Citizens frequently file traffic complaints with the [city] Police Department about traffic problems where they live.
Most traffic complaints revolve around traffic going too fast in a residential area. Sometimes complaints include the fact that traffic is going too fast for children to play in the street.
In suburban America, many people think that playing in the street is almost a birthright. Many of us used the street growing up to play ball, roller skate, ride a bike off a ramp, etc.
The fact of the matter is that streets are primarily for the movement of vehicles. Pedestrians are allowed to cross the street at an intersection or crosswalk when they have right of way, or walk along the left side of the street if there is no sidewalk.
Any other pedestrian traffic on a street is illegal and unsafe, including children playing in the street. Such activity should be discouraged by parents.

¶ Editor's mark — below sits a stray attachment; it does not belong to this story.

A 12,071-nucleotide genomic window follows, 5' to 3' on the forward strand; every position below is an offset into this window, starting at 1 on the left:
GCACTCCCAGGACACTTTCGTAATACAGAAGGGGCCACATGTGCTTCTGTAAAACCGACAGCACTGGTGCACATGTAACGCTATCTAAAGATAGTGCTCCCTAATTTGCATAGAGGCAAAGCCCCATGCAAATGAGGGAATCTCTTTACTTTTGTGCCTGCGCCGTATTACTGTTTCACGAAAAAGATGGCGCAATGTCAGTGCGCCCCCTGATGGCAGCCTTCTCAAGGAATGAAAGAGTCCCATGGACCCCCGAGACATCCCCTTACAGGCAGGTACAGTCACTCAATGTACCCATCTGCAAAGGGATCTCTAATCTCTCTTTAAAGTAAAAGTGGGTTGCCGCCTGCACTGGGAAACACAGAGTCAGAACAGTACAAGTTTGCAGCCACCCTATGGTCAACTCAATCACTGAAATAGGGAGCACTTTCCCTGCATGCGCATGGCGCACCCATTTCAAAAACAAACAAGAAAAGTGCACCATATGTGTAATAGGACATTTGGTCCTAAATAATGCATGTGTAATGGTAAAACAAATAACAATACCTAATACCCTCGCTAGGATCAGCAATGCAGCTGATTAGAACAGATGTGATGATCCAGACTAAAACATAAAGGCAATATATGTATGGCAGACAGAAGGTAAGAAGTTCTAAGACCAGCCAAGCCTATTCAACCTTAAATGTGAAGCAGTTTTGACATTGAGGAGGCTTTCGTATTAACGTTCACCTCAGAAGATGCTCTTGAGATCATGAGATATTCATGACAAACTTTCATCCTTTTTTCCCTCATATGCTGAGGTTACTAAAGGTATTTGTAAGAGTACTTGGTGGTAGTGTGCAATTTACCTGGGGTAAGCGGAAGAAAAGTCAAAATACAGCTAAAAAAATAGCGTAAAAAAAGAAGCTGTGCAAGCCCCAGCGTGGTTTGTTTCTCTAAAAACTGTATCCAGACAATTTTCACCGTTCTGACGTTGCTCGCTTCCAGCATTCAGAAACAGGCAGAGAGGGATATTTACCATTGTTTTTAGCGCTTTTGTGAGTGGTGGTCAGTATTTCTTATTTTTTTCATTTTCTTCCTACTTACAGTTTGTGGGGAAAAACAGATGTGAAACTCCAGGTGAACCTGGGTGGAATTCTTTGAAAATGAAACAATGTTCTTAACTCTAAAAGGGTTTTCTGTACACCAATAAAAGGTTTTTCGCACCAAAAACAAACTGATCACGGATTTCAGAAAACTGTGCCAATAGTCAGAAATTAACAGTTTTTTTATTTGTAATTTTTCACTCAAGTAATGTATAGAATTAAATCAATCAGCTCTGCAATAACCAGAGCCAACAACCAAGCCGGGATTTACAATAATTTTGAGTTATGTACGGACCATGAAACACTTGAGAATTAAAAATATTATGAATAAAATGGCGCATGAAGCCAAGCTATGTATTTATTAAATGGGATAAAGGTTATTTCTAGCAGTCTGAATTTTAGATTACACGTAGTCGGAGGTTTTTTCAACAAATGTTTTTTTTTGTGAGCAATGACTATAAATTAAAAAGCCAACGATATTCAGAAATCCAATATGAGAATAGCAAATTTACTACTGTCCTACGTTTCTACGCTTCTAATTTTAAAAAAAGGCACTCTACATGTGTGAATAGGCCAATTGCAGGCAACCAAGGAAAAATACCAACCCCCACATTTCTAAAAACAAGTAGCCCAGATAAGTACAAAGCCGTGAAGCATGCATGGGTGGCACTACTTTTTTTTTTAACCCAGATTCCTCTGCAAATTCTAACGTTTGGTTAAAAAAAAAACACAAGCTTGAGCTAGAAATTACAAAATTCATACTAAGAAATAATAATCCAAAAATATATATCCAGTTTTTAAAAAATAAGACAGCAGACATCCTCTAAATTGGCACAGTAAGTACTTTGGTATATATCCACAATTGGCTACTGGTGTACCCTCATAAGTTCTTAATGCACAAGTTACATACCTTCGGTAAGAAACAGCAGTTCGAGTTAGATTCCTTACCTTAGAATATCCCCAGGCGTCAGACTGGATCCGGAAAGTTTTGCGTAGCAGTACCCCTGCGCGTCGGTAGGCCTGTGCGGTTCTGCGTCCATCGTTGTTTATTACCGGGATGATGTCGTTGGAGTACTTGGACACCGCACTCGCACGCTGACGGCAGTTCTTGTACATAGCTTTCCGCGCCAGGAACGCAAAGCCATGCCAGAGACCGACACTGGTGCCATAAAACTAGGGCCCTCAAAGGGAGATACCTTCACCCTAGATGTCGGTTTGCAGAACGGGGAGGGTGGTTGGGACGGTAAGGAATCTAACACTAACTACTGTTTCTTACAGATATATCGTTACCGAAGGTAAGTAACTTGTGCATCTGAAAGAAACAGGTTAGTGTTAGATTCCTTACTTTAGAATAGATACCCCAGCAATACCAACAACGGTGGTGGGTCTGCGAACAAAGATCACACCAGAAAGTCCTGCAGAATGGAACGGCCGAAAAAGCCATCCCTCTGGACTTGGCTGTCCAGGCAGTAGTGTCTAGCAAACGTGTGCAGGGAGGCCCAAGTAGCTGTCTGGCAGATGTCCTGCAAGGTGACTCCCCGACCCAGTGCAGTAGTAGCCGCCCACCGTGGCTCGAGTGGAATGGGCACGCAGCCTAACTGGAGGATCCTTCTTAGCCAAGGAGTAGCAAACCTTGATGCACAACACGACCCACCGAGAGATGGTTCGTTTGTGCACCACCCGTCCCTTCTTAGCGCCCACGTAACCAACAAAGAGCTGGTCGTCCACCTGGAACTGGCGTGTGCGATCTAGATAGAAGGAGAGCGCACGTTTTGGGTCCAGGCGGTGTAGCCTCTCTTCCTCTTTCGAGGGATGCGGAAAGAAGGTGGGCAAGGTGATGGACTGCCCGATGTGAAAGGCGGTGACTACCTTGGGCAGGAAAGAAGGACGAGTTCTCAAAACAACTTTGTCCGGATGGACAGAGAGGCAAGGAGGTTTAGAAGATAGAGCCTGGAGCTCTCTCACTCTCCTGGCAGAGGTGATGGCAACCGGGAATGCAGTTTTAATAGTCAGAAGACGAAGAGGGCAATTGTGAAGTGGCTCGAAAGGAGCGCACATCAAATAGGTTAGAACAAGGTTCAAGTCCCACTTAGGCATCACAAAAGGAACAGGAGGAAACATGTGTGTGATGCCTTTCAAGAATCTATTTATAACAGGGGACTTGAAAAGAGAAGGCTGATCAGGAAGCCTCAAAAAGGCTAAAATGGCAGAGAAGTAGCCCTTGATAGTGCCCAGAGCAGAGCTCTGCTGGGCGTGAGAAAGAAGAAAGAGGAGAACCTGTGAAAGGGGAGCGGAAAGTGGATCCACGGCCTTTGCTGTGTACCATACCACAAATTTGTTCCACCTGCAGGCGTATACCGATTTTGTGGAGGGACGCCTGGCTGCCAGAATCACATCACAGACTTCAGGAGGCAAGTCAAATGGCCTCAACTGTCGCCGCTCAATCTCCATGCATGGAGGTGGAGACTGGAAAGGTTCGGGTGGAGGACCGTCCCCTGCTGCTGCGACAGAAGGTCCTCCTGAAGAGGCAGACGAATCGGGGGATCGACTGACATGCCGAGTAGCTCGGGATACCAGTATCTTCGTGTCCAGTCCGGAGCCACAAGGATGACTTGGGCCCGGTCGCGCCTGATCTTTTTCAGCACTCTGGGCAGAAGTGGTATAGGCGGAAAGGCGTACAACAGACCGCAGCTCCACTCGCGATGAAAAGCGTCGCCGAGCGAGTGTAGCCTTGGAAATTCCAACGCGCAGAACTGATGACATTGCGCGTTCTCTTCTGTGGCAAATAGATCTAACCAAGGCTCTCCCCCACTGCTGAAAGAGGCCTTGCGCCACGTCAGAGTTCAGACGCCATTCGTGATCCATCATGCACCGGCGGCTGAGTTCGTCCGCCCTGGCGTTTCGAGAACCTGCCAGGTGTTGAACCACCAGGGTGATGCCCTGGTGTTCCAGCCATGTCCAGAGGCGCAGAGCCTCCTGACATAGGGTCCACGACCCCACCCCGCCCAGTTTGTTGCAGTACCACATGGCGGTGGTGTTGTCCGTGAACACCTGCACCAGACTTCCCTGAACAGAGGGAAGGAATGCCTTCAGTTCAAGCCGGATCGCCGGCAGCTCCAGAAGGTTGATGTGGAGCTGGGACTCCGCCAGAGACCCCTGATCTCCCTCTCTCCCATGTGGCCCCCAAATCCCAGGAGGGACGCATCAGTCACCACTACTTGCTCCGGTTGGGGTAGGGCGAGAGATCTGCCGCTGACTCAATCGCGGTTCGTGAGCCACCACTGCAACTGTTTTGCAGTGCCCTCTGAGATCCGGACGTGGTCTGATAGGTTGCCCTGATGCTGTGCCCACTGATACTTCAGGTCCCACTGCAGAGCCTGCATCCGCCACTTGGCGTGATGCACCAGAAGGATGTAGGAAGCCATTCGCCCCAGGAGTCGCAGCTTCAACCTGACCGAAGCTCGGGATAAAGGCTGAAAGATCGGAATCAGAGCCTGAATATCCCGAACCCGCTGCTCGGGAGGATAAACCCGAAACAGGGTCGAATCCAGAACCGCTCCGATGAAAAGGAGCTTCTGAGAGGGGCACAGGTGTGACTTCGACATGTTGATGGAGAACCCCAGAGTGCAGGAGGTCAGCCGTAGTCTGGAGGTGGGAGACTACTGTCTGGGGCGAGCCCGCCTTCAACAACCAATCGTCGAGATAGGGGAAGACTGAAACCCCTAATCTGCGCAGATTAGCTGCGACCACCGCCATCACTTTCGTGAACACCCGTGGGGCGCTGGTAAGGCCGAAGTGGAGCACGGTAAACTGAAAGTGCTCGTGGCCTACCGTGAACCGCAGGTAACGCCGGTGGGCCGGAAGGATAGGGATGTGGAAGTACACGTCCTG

A police officer may issue a citation to a pedestrian for illegally being in the roadway. Most children who play in the roadway are too young to be criminally responsible for their own behavior, so it falls on parents to be sure to keep their children off the road.
The prima facie (presumed) speed limit in a residential area inside the city limits has been determined by the state to be 30 mph. The state has determined that speed is generally a safe speed for most conditions.
Of course, that speed is no longer safe if there are people in the roadway. That is especially true of children who are not as experienced as adults at traffic safety. This issue usually does not come to the public’s attention until after a tragedy occurs, but the hope of the police department is for public awareness without a tragedy.